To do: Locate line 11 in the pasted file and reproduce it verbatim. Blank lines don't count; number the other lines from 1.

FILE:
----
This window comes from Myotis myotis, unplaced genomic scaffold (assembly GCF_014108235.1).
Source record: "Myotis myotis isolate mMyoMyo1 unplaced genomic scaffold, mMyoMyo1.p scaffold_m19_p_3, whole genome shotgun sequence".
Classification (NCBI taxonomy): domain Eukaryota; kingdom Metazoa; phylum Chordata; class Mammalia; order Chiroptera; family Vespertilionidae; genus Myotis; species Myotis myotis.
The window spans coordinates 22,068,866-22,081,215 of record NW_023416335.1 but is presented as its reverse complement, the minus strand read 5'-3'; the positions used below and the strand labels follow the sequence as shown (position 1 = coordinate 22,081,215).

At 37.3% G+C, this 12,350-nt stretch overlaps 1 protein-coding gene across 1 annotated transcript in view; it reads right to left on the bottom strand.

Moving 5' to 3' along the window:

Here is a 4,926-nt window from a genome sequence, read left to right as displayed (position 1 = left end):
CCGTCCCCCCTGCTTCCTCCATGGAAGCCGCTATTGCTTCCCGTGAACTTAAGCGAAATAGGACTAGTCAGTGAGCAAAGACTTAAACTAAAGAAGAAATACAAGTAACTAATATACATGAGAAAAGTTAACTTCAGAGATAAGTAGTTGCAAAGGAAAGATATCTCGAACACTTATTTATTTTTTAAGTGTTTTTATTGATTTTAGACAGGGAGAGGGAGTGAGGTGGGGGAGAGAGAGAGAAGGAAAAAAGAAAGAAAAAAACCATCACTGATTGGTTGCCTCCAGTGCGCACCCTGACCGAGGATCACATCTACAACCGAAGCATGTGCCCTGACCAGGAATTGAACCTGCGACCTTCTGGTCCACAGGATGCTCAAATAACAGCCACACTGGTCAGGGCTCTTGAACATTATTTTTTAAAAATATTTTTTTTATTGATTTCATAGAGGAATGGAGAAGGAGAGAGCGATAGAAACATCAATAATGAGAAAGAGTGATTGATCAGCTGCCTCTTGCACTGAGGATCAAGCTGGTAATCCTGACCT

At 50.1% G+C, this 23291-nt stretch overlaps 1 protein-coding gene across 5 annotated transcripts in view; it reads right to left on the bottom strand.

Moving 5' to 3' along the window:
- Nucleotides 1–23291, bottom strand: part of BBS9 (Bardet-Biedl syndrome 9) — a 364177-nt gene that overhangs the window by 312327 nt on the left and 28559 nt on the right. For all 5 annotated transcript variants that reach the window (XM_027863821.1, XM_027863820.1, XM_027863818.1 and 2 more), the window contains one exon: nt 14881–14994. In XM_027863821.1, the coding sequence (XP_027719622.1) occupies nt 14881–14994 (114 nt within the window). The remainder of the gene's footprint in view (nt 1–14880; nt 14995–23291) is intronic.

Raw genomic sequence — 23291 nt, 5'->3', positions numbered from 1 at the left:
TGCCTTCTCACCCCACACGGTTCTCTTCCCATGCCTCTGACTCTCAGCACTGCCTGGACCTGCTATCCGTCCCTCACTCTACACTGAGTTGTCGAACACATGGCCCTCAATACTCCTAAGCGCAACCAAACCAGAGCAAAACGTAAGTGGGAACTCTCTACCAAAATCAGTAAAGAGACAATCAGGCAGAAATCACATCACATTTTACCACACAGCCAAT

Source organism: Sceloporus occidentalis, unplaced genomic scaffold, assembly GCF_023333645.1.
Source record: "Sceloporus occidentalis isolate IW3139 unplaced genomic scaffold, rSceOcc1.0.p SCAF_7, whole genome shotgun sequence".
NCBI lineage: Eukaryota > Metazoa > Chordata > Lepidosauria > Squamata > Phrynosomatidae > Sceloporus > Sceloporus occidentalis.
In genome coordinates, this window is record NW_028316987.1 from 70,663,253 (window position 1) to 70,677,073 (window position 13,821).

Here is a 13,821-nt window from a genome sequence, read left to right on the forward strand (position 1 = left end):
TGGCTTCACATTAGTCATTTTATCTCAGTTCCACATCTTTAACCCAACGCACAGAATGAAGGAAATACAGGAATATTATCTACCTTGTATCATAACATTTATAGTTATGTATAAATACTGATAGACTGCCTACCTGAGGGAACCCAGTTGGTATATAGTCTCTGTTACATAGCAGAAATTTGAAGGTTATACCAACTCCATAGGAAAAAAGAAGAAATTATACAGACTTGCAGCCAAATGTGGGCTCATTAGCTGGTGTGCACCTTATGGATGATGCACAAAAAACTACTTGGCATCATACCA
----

- Nucleotides 1–23291, bottom strand: part of BBS9 (Bardet-Biedl syndrome 9) — a 364177-nt gene that overhangs the window by 312327 nt on the left and 28559 nt on the right. For all 5 annotated transcript variants that reach the window (XM_027863821.1, XM_027863820.1, XM_027863818.1 and 2 more), the window contains one exon: nt 14881–14994. In XM_027863821.1, the coding sequence (XP_027719622.1) occupies nt 14881–14994 (114 nt within the window). The remainder of the gene's footprint in view (nt 1–14880; nt 14995–23291) is intronic.